18. Lull. Season 2, Episode 7. A showcase episode for opposite training styles. Against Johnny’s better judgment, he follows Kreese’s advice to take his students into the woods for a severe exercise. The Cobra Kais split into two teams and play a ruthless game of “capture the headband”. Johnny is alarmed at how merciless his students behave toward each other, and at the end of the day expels Kreese from Cobra Kai. Meanwhile, the Miyagi-Dos go through their own severe training, first in the 100-degree sun, and then inside Daniel’s walk-in freezer — and we finally see there may be hope for Demetri as a karate student. It’s in this episode that a rift begins to develop between Miguel and Eli, as the former realizes that the latter led the trashing of Miyagi-Do. Miguel seizes the medal of honor from Eli and returns it at the LaRusso house, where Robby and Sam are now romantically involved. He asks Robby to give it to Daniel and tell Sam that he apologizes, but Robby says nothing about Miguel to either Sam or Daniel, fearing that this would score points in Miguel’s favor. It was by this episode I was loving Daniel as much as I had hated him throughout the first season. Turns out he’s a damn good teacher; his students have brought out the best in him.

19. Party Time. Season 4, Episode 8. Here we get the critical return of Stingray (last seen in season 2), who seems like pure annoyance until the finale pays him off. The two threads that dominate the episode are the ass-kicking Johnny gets at the hands of Terry Silver, and of course the junior prom. I’m very fond of Robby and Tory’s dance and their sexual chemistry (which pisses off Sam to no end), and it was a given that the kicks would start flying back at the home party. There’s the very amusing scene in which Daniel and Amanda are lectured by their cousin Vanessa, a professional child psychologist, who tells them they are largely to blame for the way that Anthony has been bullying Kenny. Even more amusing is that when Daniel loses his shit with Anthony (yelling at him Johnny Lawrence-style, and smashing the kid’s tablet in two), it seems to have the appropriate effect that none of his Miyagi discipline ever did. The scene with Miguel and Johnny is genuinely upsetting; Miguel clearly loves Johnny as a father figure and hates seeing him torn up about Robby. And the final scene is a major shocker, as Silver beats the living shit out of Stingray for apparently no reason at all other than drunken rage, but is actually a shrewd move that will pay off in the finale.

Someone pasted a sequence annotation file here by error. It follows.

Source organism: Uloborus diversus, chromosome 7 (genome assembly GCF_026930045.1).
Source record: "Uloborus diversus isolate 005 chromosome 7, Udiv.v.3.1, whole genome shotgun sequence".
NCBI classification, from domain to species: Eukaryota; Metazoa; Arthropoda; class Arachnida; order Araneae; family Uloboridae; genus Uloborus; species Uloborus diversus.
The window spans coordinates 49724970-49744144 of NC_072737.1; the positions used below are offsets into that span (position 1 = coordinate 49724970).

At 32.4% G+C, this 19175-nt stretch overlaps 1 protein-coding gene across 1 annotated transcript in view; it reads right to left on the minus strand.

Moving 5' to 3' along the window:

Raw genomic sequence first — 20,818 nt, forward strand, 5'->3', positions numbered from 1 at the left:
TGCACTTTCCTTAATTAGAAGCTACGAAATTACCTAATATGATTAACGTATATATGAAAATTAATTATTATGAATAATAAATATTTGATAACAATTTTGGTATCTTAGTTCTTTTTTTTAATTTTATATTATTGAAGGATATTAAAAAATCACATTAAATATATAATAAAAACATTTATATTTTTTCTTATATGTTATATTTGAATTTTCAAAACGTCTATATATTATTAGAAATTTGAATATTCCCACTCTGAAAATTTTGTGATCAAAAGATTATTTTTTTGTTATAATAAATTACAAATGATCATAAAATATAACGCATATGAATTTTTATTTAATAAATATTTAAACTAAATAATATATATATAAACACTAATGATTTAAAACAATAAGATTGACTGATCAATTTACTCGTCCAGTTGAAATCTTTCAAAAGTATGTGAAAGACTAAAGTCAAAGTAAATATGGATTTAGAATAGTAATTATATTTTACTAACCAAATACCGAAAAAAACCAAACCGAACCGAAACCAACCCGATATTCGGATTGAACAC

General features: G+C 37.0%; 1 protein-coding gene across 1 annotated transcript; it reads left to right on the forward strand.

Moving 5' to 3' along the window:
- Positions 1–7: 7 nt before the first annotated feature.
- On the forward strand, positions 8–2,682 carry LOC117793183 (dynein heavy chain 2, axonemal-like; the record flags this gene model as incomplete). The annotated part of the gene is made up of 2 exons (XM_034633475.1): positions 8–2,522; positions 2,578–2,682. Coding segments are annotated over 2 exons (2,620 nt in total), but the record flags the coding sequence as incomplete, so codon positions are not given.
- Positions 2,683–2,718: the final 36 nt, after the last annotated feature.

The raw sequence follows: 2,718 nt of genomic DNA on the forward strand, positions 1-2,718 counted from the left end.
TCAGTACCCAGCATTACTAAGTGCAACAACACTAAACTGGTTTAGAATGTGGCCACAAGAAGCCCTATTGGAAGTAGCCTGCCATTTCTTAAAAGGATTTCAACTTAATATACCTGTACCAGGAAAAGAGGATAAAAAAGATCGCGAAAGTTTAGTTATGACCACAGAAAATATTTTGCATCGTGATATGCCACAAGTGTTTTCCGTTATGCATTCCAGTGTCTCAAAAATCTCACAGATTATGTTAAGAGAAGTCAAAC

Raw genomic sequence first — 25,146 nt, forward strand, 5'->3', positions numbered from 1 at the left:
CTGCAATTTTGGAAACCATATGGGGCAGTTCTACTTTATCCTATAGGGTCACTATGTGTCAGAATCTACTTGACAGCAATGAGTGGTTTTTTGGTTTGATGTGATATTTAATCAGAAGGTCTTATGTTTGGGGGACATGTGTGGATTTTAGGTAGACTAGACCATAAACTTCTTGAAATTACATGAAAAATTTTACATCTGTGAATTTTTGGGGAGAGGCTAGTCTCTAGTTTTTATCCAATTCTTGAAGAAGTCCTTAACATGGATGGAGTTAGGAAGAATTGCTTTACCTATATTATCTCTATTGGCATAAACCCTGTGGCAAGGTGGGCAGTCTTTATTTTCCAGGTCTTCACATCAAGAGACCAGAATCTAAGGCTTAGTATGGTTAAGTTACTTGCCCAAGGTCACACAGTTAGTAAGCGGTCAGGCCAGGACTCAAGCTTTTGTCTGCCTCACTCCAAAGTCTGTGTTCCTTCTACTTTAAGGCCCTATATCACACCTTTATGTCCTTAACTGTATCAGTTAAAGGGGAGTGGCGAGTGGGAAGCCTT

20. The Good, the Bad, and the Badass. Season 3, Episode 8. From right to left in this photo: the “good” being LaRusso’s Miyagi-Do, the “bad” Kreese’s Cobra Kai, and the “badass” Lawrence’s Eagle Fang — his new karate school, a splinter from Cobra Kai, in which he intends to take the best of his parent training while rejecting the assholeries. All three senseis are befuddled by the announcement that the city has decided to cancel the All-Valley Tournament, and they each argue their case but in vain. It’s Sam and Miguel who give an impassioned joint-speech that finally convinces the panel to allow the tournament to proceed. This is also the episode where Robby is released from juvie, and tells both Johnny and Daniel to get lost and stay out of his life. (Johnny gets chewed out by Miguel too, for mollycoddling him and not wanting him to compete in a tournament, which segues into a moving scene between Johnny and Carmen.) Later Robby visits Sam and finds Miguel with her — the straw that breaks the camel’s back. Robby goes to the dark side, and Kreese welcomes him with open arms.

21. Taikai. Season 5, Episode 8. This episode feels like a finale prelude, as once again the Miyagi-Dos and Eagle Fangs get on the mat with the Cobra Kais. This time they’re fighting to make the Sekai Taikai, the hugest tournament in the world — and an event that could make the kids famous. Eli is beaten by Kenny (who has become a vicious little runt this season), and Sam beats Devon, which translates into both dojos qualifying for the Sekai Taikai. I have no idea if this will be the plot of season 6, with Terry Silver out of the game by the end of this season. It may that Kreese will capitalize on this opportunity in reclaiming Cobra Kai, though I can’t really see how, given that he’s a fugitive from justice.